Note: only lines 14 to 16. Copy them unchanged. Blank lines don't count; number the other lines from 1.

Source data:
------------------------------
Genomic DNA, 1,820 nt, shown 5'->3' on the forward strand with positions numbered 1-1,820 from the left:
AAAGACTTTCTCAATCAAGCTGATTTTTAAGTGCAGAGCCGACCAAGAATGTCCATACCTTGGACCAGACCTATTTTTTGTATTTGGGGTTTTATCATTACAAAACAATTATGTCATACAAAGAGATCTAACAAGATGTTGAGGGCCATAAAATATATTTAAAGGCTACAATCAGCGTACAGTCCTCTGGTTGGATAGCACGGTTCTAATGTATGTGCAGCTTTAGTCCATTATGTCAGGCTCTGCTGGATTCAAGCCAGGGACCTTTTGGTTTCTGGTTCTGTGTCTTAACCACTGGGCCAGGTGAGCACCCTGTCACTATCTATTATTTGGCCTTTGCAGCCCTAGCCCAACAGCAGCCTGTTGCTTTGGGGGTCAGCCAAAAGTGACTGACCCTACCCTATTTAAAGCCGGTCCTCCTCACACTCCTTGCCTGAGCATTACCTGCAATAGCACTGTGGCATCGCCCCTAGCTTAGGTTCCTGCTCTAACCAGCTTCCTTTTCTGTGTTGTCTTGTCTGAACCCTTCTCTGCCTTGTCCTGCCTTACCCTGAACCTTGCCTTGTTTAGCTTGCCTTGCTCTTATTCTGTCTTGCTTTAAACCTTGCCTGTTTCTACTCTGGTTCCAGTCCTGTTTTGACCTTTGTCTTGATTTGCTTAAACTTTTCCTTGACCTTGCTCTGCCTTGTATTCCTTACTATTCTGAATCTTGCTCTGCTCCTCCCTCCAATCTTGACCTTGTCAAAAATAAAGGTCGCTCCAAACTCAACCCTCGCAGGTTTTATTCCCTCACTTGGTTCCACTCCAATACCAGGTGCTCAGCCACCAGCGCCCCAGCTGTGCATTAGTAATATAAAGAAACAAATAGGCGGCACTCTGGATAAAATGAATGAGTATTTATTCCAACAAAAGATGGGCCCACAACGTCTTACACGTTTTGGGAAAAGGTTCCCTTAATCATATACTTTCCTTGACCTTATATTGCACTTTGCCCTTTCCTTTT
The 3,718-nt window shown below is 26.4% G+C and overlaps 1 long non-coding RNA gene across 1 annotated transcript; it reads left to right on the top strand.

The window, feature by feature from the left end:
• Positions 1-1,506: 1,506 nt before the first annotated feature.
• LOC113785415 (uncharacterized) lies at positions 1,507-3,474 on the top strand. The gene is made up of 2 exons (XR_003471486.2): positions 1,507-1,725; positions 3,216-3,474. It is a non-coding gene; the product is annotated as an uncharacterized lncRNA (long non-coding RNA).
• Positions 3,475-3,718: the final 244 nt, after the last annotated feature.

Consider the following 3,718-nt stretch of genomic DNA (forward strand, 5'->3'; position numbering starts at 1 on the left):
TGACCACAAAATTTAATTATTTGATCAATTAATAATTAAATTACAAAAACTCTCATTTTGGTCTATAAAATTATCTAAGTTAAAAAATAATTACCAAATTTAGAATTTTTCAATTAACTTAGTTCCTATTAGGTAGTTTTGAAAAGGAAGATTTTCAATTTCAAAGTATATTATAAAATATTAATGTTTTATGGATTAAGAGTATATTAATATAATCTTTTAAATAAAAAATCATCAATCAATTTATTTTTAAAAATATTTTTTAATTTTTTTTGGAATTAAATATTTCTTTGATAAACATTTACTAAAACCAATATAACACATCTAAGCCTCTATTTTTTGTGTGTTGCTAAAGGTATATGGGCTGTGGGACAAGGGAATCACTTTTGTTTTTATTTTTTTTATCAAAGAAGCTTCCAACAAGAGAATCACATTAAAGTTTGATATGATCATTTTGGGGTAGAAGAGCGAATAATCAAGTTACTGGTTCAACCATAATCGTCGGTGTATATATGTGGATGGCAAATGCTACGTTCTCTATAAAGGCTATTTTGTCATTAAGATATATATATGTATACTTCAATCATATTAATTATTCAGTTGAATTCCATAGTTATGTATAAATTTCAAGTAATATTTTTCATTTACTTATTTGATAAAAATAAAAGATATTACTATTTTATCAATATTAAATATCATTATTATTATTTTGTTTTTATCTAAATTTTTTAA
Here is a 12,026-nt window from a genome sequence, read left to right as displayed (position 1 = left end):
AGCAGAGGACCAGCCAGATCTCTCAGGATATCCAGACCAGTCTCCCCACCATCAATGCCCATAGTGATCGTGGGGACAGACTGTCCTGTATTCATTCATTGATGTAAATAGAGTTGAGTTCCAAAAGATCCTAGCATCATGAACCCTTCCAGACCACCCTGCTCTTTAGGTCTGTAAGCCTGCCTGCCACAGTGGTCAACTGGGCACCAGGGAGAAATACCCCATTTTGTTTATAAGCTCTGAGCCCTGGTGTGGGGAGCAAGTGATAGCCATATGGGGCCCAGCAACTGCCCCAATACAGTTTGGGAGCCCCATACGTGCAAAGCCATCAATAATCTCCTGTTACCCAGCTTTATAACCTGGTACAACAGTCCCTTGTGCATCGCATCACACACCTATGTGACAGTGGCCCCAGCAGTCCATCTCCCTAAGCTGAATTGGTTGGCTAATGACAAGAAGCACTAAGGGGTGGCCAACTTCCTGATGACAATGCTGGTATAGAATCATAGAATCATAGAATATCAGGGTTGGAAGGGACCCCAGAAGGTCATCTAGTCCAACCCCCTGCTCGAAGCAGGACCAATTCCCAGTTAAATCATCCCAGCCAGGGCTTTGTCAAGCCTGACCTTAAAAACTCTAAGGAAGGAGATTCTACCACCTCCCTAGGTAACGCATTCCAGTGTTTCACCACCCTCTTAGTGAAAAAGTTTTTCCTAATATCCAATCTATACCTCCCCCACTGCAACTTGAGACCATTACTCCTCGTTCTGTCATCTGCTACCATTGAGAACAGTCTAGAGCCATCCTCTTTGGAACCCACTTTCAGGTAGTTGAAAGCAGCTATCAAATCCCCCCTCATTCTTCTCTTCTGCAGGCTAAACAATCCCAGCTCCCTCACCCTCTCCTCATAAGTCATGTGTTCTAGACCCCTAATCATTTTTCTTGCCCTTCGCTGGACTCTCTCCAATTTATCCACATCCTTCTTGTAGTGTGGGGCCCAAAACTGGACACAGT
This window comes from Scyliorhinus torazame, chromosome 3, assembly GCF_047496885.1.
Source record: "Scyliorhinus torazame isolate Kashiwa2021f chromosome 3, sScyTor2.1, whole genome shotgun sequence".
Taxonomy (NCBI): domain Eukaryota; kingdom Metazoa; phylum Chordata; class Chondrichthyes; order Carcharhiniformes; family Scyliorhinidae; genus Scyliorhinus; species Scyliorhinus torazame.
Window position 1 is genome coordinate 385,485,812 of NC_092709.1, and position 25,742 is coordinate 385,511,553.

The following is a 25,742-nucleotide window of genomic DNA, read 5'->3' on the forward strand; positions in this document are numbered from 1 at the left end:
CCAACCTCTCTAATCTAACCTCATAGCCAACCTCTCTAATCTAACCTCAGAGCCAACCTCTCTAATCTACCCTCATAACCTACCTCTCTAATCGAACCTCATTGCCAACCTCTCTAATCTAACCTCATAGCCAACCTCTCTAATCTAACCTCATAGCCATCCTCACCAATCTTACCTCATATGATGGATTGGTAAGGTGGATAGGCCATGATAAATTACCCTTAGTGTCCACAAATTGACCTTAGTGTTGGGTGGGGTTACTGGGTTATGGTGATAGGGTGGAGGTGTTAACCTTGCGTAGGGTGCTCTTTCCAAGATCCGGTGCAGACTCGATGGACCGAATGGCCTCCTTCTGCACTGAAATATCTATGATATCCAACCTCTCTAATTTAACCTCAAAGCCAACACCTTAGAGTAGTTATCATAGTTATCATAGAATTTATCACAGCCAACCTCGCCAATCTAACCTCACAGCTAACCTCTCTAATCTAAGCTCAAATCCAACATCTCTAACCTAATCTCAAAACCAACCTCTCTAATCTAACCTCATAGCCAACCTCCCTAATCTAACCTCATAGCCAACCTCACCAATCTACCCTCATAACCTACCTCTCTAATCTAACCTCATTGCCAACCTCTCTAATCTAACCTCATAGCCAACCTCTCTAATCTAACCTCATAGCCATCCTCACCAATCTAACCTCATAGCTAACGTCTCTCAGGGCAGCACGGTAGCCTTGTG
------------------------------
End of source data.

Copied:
Taxonomy (NCBI): domain Eukaryota; kingdom Metazoa; phylum Chordata; class Chondrichthyes; order Carcharhiniformes; family Scyliorhinidae; genus Scyliorhinus; species Scyliorhinus torazame.
Window position 1 is genome coordinate 385,485,812 of NC_092709.1, and position 25,742 is coordinate 385,511,553.

The following is a 25,742-nucleotide window of genomic DNA, read 5'->3' on the forward strand; positions in this document are numbered from 1 at the left end: